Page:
Fusarium wilt of watermelon, caused by Fusarium oxysporum f. sp. niveum races 0, 1, 2, or 3, is found throughout the eastern United States. Most seedless (triploid) watermelon cultivars are susceptible to all races. In previous studies in Maryland, winter cover crops of hairy vetch (Vicia villosa) reduced Fusarium wilt. The objectives of this study were to compare Cahaba White hybrid common vetch (V. sativa V. cordata) to hairy vetch for suppression of Fusarium wilt in South Carolina and Maryland. Cover crops of the two vetches and rye (the control) were seeded in fall 2006 and 2007 in fields naturally infested with a mixture of races 1 and 2 in South Carolina and Maryland. In the spring after incorporating the cover crop biomass, seedless watermelons cv. Sugar Heart (susceptible) or Revolution (moderately resistant to race 1) were transplanted into subplots within each cover crop whole plot. Cahaba White vetch was as effective as hairy vetch in reducing incidence of Fusarium wilt. Both vetch varieties reduced wilt incidence by approximately the same degree with the susceptible as with the moderately resistant cultivar. In general, the moderately resistant cultivar yielded more fruit (by weight) than the susceptible cultivar.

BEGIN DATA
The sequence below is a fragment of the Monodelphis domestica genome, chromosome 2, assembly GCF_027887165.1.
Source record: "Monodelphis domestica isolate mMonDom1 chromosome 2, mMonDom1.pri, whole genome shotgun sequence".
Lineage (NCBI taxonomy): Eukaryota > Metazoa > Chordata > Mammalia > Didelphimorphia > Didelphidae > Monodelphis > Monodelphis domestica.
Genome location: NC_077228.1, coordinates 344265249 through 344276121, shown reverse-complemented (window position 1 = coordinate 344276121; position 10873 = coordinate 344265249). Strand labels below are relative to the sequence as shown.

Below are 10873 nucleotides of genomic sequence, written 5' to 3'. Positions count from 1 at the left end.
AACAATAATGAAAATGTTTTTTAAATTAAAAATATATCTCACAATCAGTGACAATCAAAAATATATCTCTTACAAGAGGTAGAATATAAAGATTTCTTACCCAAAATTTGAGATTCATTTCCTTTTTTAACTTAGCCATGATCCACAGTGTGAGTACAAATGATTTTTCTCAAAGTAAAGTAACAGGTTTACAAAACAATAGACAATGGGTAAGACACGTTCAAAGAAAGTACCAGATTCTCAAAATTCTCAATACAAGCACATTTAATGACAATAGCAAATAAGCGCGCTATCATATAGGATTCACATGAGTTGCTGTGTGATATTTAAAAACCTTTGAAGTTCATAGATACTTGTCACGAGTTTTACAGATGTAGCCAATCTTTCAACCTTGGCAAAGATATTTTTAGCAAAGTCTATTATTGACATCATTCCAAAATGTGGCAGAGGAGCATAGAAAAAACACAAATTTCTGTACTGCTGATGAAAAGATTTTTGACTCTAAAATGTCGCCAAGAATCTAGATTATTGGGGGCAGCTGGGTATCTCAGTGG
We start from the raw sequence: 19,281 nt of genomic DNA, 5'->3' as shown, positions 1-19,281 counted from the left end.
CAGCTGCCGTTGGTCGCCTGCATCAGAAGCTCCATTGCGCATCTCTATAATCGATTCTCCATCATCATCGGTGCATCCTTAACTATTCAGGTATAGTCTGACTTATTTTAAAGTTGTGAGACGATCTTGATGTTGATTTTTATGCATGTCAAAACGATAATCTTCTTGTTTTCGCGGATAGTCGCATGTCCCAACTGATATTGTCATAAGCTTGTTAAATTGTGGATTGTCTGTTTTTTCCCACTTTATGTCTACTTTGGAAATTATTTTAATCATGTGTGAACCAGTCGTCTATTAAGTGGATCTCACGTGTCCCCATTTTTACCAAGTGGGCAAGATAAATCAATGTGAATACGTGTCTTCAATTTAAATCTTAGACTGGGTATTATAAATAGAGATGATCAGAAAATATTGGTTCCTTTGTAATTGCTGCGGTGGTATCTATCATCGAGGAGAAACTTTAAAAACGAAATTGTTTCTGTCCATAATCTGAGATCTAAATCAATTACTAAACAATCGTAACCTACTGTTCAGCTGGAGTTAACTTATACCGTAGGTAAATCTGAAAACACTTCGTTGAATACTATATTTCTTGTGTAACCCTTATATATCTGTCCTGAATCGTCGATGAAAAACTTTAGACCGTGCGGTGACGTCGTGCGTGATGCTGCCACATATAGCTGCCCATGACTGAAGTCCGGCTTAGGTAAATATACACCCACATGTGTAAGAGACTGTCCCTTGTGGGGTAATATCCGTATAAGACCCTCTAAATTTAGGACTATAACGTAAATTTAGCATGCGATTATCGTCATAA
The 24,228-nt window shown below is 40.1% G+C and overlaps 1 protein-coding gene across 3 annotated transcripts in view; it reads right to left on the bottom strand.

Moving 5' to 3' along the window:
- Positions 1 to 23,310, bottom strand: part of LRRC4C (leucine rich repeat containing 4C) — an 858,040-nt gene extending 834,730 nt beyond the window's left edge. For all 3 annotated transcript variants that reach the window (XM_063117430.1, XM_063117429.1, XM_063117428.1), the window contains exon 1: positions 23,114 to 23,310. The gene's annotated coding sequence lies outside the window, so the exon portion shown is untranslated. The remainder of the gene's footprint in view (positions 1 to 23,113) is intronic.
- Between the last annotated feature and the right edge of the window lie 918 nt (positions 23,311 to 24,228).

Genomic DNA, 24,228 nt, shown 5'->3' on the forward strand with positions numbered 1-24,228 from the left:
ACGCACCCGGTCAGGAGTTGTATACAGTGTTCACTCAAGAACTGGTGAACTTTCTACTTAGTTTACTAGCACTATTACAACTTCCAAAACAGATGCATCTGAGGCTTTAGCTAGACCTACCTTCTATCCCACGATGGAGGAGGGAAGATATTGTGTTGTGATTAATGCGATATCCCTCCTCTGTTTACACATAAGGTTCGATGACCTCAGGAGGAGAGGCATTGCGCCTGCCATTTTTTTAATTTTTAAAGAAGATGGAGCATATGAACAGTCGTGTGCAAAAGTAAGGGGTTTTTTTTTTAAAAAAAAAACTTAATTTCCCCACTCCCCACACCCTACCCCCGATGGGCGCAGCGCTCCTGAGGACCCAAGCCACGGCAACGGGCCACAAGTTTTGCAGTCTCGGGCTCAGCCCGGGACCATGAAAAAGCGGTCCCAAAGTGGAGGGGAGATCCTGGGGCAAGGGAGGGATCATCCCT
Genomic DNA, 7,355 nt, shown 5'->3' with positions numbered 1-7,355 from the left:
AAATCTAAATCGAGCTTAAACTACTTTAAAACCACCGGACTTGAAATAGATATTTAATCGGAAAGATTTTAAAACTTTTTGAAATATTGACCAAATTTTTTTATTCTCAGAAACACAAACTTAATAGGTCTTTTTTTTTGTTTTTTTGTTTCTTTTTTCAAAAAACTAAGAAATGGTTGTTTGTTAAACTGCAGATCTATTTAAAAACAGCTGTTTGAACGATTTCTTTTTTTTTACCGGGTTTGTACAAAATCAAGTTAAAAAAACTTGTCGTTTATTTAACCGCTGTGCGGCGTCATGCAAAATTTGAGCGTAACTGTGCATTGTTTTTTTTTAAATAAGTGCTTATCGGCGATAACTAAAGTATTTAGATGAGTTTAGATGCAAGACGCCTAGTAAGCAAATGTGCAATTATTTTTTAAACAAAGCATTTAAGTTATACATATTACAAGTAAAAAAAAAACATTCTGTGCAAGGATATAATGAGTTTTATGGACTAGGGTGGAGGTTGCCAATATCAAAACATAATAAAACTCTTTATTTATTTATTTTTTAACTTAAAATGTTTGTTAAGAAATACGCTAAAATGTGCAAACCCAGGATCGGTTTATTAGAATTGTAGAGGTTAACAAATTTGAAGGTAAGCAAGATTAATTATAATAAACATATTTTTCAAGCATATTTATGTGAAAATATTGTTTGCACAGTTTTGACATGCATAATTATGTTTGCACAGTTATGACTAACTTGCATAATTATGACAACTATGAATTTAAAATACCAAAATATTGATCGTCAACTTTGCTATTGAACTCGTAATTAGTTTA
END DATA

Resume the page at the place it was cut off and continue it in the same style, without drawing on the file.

Accepted for publication 23 August 2010. Published 14 September 2010.